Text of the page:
To wind a pull ball of yarn, remove the bulb from a turkey baster. Thread yarn through the baster, and secure to the thin end of the baster with a piece of tape. Wrap the yarn horizontally around the wide end of the baster. After there is about an inch of wrapped yarn, begin winding diagonally to create a crisscross pattern. Continue until a ball is formed. Tuck the end of the yarn into the ball. Remove tape from the other end. Slide the ball off the baster.
Use an extra turkey baster to directly feed pet fish that struggle to compete for their share of food. The tool is also handy for feeding invertebrates such as clams, corals, and anemones. Have a gunky tank? Use the baster to remove small bugs that fall into the aquarium or unwanted algae. Rather stick to turkey basting? Learn some handy tips for buying the perfect bird this Thanksgiving.
Fill turkey basters with paint for creative crafts with tots. Create colorful paper plates or cover blank frames with splats of paint. For an adult project, use a baster to transfer paint into a clear glass bottle. Roll the bottle until the paint is evenly distributed. Dry upside down. Use the painted bottles as bright vases.
Add pizzazz to pancakes
Are you (or your kids) dazzled by those impressive videos of people making pancakes shaped like animals or famous characters? Or are you just bored of regular ol’ round pancakes, and the frustrating way it’s pretty much impossible to get them to be the size and shape you want? Squeeze some pancake batter into a turkey baster and try your hand at some more exciting shapes! True, it may not instantly make you a pancake artiste, but it’ll certainly be a fun thing to try! Despite their many uses, turkey basters are pretty ordinary, but find out some wacky kitchen gadgets you won’t believe exist.
Maybe you’re very particular about the amount of salad dressing or ketchup that goes on your food. Or you’re trying to control how much chocolate syrup your kiddos (or you!) put on ice cream or chocolate milk. Or maybe you just wish adding garnish and condiments to thinks wasn’t so dang messy! A turkey baster is an easy solution that allows for controlled distribution of anything with a liquid-y enough texture for a baster. (Quicklids.com says that most pasta sauces might be a bit too chunky for this turkey baster use, unfortunately.)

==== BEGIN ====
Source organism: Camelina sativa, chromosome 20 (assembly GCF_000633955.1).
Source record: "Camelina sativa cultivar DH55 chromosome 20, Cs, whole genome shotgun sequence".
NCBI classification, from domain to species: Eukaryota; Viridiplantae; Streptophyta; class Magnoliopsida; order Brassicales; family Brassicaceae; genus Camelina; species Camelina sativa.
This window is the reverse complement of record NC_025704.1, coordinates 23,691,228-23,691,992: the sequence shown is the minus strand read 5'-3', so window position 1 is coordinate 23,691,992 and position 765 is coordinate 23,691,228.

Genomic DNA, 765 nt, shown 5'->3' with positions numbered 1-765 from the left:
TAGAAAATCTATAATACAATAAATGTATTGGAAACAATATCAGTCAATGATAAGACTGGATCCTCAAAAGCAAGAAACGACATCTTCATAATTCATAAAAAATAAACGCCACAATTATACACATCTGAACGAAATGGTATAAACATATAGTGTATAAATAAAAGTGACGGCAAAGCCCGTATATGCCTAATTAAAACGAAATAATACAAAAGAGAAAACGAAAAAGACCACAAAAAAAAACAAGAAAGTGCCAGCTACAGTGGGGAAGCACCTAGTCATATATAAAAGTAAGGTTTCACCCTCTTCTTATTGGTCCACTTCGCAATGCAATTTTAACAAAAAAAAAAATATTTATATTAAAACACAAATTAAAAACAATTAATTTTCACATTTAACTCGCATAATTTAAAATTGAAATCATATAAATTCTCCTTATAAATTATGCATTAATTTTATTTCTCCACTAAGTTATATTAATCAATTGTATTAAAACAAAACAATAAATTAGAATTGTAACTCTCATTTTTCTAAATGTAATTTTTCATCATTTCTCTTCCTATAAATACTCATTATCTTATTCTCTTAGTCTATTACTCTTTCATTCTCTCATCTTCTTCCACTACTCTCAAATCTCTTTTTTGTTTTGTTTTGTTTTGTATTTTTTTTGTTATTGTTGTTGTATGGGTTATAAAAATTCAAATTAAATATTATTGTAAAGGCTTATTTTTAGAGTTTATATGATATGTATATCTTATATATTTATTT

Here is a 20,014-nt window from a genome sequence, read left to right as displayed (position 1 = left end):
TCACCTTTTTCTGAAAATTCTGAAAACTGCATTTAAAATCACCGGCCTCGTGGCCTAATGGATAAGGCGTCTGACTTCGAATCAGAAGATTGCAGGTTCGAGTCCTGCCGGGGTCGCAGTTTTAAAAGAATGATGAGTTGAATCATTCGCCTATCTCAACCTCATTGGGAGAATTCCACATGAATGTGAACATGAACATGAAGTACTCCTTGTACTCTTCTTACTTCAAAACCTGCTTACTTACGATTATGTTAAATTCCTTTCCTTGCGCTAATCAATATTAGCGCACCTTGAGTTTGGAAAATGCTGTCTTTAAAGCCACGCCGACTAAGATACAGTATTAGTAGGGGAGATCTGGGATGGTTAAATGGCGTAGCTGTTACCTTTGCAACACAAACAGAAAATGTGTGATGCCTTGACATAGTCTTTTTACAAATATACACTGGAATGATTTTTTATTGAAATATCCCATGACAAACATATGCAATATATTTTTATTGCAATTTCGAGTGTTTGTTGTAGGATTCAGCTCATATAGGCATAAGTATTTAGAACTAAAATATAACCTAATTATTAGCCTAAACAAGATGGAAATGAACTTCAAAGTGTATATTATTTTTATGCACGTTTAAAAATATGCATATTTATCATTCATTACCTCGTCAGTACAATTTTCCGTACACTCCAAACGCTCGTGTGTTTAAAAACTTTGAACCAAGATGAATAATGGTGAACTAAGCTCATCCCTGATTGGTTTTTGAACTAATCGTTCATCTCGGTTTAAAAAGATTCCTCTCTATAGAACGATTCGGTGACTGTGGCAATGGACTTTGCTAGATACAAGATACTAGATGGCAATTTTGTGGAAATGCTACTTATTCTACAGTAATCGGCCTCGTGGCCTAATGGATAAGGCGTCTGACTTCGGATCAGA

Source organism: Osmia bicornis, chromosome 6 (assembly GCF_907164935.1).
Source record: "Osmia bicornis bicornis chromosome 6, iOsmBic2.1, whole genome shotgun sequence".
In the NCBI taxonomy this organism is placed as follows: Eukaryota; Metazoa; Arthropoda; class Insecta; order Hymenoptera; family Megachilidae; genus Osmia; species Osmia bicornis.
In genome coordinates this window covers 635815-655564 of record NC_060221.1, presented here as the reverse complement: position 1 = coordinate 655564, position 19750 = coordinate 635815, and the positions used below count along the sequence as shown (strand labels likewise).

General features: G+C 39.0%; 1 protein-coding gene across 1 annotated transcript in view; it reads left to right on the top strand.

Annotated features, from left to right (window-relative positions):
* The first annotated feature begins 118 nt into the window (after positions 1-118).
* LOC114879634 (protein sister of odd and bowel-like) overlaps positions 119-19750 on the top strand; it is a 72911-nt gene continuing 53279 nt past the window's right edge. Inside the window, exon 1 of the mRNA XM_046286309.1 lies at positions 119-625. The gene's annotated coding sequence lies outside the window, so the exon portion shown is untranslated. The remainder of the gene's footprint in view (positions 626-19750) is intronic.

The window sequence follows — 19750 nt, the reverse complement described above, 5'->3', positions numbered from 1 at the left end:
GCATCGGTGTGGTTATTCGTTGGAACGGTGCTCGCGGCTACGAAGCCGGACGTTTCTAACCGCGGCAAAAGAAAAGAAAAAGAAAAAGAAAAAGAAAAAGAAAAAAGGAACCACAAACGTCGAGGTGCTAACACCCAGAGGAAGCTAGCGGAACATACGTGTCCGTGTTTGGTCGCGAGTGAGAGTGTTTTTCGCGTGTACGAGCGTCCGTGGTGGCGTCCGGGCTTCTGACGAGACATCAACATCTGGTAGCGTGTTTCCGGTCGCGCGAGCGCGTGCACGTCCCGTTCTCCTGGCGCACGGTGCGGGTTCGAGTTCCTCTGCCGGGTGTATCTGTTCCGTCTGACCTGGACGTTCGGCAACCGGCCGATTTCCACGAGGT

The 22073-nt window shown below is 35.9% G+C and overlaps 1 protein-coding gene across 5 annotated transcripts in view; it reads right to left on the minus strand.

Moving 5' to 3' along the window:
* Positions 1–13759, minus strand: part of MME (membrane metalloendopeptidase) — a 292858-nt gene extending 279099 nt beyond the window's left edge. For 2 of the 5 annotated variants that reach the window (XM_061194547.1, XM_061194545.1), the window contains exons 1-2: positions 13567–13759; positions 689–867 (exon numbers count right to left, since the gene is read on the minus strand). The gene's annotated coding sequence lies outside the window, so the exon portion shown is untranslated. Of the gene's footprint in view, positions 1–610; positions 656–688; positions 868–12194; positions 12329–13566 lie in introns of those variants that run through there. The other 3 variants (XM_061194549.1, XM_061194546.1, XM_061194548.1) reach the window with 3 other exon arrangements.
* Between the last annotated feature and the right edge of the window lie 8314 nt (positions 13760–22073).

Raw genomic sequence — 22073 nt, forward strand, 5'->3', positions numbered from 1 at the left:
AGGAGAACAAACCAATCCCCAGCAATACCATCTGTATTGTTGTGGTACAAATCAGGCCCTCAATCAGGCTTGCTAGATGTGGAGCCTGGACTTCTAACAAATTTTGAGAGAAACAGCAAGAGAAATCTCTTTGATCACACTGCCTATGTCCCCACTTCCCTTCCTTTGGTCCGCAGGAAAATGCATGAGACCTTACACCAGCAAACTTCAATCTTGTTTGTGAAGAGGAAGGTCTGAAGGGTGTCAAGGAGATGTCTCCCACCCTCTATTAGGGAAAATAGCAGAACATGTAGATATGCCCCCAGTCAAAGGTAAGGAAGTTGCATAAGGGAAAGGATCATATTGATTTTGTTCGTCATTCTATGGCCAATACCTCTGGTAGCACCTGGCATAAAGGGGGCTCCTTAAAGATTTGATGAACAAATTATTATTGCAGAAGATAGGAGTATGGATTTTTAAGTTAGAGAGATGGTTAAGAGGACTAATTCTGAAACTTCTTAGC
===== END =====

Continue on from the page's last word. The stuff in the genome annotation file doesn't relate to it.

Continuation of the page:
Make boozy fruit
If you’re looking for a classy way to make fruit more fun (and are of legal drinking age, of course), try this literal party trick suggested by a kitchn.com commenter. They cut the fruit (specifically a watermelon) in half and poke mini holes in it using the turkey baster. Then, also with the turkey baster, they fill the holes with vodka and leave the melon in the fridge for several hours, after which “the vodka ends up fairly dispersed throughout.” (Please baste responsibly!) Check out some more cool secret uses for ordinary kitchen gadgets.
Fill muffin tins
To add an equal amount of batter to each muffin cup (without a mess!) swap a spoon for a turkey baster. Turkey basters also come in handy for drawing creative pancake shapes on the griddle.
Load a baster with your favorite jelly, custard, or pudding mix. Inject into homemade pastries for delicious, gooey treats. While putting together those pastries, watch out for these common baking mistakes!
Cure a musty-smelling air conditioner
If you detect a musty odor blowing out of the vents of your room air-conditioner, chances are it’s caused by a clogged drain hole. First, unscrew the front of the unit and locate the drain hole. It’s usually located under the barrier between the evaporator and compressor, or underneath the evaporator. Use a bent wire hanger to clear away any obstacles in the hole or use a turkey baster to flush it clean. You may also need to use the baster to remove any water that may be pooling up at the bottom of the unit to gain access to the drain.
Fix a leaky refrigerator
Is water leaking inside your refrigerator? The most likely cause is a blocked drain tube. This plastic tube runs from a drain hole in the back of the freezer compartment along the back of your fridge and drains into an evaporation pan underneath. Try forcing hot water through the drain hole in the freezer with a turkey baster. If you can’t access the drain hole, try disconnecting the tube on the back to blow water through it. After clearing the tube, pour a teaspoon of ammonia or bleach into the drain hole to prevent a recurrence of algae spores, the probable culprit. Now that you know some handy uses for a turkey baster, find out 25 more kitchen shortcuts you’ll wish you knew sooner.